The results show that all these materials can be used when skin wiping has to be performed, as they only have to mechanically remove the pesticide from the skin and absorb it by contact. If the materials are used to produce pads, to be placed on the workers clothes to passively absorb the pesticide aerosol, the different affinities of the materials with the active substances play an important role, leading to significantly different results. The gauze seems to be the most appropriate material for Imidacloprid and Hexythiazox, while a material that gives acceptable results for all active substances is polyethylene, which is also used for producing working clothes of farmers. Only Myclobutanil shows an affinity with cotton, and Boscalid with one type of paper filter (W41).

4. Discussion

The materials selected to produce the pads are all readily available. Polyethylene fabric is frequently used as a synthetic material for protective suits (Tyvex brand), while cotton and gauze are often used for gloves. Filter papers are commonly used in chemical laboratories. The patches are made in accordance with recommendations by the Organization for Economic Co-operation and Development (OECD) [16]: that the collection area of each patch be approximately 100 cm2 in size, as patches smaller than 50 cm2 are generally inadequate. The same paper also suggests aluminium foil as a backing material.
Results on direct recovery are in agreement with the findings of Aprea [17], who showed about 100% direct recovery validation of filter paper for Imidacloprid.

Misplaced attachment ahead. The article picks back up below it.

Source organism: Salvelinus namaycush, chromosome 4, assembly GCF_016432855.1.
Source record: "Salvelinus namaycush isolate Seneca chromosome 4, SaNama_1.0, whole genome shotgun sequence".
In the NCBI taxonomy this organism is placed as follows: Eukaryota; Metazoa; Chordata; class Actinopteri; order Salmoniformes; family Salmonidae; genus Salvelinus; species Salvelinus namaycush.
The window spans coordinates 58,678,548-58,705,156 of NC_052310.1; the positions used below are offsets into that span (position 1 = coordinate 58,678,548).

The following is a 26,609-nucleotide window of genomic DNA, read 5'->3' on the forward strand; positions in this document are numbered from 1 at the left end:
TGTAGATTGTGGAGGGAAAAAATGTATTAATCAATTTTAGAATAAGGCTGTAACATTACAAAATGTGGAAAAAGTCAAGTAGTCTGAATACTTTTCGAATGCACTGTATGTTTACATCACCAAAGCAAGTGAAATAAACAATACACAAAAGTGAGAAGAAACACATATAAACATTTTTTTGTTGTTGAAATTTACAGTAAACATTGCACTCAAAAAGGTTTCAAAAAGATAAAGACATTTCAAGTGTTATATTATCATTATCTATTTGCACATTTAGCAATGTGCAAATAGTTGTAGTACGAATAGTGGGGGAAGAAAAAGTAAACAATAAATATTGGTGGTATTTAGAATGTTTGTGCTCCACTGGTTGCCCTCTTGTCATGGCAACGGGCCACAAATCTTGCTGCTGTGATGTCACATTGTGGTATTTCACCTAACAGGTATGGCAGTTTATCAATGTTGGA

The analysis of the materials’ properties could help in understanding their behaviors towards the selected pesticides. Polyethylene consists of nonpolar, saturated, high molecular-weight hydrocarbons, and therefore, it absorbs almost no water, but can absorb some solvent, oil and plasticizers [35]. This can justify its moderate affinity with all the selected active substances that are organic compounds, having low or very low water solubility. On the other hand, the presence of hydroxyl groups on the cellulose macromolecules imparts hydrophilicity to cotton, gauze and filter papers, which preferably absorb the more water-soluble substances. This is verified for the gauze, which preferably retains Hexythiazox and Imidacloprid. Myclobutanil seems to be well retained by cotton, but it must be remembered that this pesticide has a very poor solubility in water, and it is sprayed as an aqueous suspension, so it could be physically retained by the woven-fibers structure more than because of its chemical affinity. The same hypothesis can be made for filter paper W41, which is a cellulose paper for coarse particles, and which showed good recovery for Boscalid.